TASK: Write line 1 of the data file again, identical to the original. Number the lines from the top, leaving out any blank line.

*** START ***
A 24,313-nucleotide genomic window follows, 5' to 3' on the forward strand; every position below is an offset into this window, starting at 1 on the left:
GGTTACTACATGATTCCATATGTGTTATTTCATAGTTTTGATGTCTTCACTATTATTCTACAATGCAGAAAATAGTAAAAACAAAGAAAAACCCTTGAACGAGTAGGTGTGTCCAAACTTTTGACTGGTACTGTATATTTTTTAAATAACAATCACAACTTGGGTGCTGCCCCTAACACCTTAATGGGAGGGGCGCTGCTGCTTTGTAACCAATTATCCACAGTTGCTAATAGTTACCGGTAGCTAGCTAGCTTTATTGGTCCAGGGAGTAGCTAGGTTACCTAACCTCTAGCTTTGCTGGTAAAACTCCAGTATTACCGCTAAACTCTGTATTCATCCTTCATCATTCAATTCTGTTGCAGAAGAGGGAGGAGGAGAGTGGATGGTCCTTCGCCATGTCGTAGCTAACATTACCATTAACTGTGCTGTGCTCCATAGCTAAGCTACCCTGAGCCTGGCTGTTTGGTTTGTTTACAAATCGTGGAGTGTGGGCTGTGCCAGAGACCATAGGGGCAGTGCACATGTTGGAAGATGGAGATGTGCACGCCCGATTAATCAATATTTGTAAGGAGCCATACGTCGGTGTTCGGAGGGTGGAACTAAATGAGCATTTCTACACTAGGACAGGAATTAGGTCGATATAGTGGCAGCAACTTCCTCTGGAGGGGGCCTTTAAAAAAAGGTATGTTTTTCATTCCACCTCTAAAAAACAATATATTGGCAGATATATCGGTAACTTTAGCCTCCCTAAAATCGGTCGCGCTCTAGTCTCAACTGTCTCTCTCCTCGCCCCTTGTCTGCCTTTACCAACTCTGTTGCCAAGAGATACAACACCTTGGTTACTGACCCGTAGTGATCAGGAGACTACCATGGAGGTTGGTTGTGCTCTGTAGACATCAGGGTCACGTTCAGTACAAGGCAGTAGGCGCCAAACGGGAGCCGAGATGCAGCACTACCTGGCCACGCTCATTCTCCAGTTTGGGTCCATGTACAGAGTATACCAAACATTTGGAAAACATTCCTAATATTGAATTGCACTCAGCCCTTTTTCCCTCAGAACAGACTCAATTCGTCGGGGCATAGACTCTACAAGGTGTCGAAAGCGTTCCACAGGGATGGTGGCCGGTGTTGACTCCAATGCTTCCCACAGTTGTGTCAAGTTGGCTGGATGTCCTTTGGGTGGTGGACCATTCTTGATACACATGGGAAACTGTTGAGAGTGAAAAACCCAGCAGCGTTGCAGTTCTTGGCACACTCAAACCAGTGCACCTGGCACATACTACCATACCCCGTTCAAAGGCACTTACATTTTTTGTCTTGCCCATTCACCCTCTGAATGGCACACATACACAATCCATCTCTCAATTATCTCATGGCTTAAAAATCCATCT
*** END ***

A 24,313-nucleotide genomic window follows, 5' to 3' on the forward strand; every position below is an offset into this window, starting at 1 on the left: